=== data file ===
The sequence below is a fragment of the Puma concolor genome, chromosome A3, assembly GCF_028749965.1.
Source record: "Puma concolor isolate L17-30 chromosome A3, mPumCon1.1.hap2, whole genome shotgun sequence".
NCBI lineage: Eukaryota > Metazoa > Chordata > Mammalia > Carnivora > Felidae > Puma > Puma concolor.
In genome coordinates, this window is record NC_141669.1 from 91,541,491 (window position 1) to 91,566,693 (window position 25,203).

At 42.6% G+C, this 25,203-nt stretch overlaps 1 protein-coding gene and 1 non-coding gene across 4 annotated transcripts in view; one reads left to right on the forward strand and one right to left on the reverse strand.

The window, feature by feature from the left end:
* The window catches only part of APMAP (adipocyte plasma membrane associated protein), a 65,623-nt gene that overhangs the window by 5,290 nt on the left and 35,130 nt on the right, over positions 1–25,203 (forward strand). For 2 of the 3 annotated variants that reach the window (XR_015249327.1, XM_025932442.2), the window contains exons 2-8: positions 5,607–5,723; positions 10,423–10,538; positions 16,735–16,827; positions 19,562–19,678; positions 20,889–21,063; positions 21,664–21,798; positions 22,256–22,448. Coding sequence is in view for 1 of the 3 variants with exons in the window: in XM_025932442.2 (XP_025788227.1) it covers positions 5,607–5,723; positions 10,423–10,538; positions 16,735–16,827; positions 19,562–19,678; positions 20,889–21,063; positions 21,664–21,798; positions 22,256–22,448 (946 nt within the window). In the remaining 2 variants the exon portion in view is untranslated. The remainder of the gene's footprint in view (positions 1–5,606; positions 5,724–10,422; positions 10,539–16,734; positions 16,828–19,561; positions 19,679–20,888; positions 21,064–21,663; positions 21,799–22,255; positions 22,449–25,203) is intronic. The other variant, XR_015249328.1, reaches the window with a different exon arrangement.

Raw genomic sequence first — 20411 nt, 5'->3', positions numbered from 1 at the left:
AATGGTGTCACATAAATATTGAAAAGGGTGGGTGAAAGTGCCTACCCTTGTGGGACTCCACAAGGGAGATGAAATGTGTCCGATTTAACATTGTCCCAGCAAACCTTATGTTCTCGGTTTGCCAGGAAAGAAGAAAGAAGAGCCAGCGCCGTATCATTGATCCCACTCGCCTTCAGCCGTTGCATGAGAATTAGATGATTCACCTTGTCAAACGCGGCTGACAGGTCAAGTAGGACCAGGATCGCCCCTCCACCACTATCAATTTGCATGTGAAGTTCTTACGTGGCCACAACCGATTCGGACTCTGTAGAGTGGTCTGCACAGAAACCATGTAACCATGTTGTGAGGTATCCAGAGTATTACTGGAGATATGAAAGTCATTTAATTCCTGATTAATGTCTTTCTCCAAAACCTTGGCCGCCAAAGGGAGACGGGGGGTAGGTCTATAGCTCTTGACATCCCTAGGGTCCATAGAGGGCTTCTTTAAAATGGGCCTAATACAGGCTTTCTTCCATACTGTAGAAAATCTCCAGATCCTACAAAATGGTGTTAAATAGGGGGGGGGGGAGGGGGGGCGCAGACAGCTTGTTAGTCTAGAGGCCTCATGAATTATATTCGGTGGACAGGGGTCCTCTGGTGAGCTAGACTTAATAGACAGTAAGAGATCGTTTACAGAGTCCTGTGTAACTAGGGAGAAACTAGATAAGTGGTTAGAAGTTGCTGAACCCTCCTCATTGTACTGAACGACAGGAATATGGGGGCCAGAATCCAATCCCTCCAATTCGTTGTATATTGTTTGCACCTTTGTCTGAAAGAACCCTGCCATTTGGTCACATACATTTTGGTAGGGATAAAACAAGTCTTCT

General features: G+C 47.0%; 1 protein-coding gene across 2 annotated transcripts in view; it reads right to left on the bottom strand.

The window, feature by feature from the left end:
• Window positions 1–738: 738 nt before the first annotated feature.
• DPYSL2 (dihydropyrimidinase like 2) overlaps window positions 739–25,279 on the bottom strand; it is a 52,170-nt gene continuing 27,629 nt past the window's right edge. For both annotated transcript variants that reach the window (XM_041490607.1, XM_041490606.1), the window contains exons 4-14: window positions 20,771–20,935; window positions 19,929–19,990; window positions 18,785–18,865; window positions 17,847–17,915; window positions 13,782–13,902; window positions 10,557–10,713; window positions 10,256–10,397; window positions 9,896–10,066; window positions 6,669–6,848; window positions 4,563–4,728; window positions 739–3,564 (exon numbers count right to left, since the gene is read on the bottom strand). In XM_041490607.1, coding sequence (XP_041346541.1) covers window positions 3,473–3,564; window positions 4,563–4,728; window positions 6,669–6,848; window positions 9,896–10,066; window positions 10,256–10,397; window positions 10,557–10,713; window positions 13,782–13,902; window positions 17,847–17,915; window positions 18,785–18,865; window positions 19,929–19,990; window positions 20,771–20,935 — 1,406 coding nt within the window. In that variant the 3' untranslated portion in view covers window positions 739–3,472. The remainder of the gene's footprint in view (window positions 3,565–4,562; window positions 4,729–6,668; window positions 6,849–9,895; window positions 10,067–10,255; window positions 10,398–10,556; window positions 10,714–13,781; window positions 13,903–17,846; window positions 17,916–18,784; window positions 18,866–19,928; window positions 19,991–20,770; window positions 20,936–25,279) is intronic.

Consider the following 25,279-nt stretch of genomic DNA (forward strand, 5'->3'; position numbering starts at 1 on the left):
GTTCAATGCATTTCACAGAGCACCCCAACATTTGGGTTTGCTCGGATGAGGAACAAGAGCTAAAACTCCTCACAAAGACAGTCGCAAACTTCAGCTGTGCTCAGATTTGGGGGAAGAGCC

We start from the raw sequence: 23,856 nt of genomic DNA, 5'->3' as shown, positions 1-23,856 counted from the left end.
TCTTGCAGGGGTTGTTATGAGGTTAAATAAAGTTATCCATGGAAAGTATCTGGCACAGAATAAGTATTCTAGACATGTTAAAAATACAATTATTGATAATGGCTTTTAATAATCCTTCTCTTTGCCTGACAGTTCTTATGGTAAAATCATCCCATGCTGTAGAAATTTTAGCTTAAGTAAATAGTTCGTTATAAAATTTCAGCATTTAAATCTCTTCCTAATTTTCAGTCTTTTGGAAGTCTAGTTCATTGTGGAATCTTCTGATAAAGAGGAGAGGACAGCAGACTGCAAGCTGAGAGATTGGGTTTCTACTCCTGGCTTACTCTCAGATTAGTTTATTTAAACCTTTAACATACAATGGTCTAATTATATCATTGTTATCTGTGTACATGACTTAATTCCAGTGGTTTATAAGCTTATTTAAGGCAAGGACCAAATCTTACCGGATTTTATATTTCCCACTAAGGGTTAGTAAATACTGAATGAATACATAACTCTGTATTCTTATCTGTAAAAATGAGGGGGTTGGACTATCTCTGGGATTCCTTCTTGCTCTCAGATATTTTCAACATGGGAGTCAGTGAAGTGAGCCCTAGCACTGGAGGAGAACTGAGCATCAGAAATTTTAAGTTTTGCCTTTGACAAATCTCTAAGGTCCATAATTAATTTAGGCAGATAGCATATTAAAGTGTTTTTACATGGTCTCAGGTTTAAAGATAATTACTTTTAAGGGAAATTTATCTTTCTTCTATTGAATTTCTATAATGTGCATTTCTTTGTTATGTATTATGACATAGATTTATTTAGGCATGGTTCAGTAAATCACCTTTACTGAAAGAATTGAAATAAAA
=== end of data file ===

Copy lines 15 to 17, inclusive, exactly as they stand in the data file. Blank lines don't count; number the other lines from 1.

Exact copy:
GTTCAATGCATTTCACAGAGCACCCCAACATTTGGGTTTGCTCGGATGAGGAACAAGAGCTAAAACTCCTCACAAAGACAGTCGCAAACTTCAGCTGTGCTCAGATTTGGGGGAAGAGCC

We start from the raw sequence: 23,856 nt of genomic DNA, 5'->3' as shown, positions 1-23,856 counted from the left end.
TCTTGCAGGGGTTGTTATGAGGTTAAATAAAGTTATCCATGGAAAGTATCTGGCACAGAATAAGTATTCTAGACATGTTAAAAATACAATTATTGATAATGGCTTTTAATAATCCTTCTCTTTGCCTGACAGTTCTTATGGTAAAATCATCCCATGCTGTAGAAATTTTAGCTTAAGTAAATAGTTCGTTATAAAATTTCAGCATTTAAATCTCTTCCTAATTTTCAGTCTTTTGGAAGTCTAGTTCATTGTGGAATCTTCTGATAAAGAGGAGAGGACAGCAGACTGCAAGCTGAGAGATTGGGTTTCTACTCCTGGCTTACTCTCAGATTAGTTTATTTAAACCTTTAACATACAATGGTCTAATTATATCATTGTTATCTGTGTACATGACTTAATTCCAGTGGTTTATAAGCTTATTTAAGGCAAGGACCAAATCTTACCGGATTTTATATTTCCCACTAAGGGTTAGTAAATACTGAATGAATACATAACTCTGTATTCTTATCTGTAAAAATGAGGGGGTTGGACTATCTCTGGGATTCCTTCTTGCTCTCAGATATTTTCAACATGGGAGTCAGTGAAGTGAGCCCTAGCACTGGAGGAGAACTGAGCATCAGAAATTTTAAGTTTTGCCTTTGACAAATCTCTAAGGTCCATAATTAATTTAGGCAGATAGCATATTAAAGTGTTTTTACATGGTCTCAGGTTTAAAGATAATTACTTTTAAGGGAAATTTATCTTTCTTCTATTGAATTTCTATAATGTGCATTTCTTTGTTATGTATTATGACATAGATTTATTTAGGCATGGTTCAGTAAATCACCTTTACTGAAAGAATTGAAATAAAA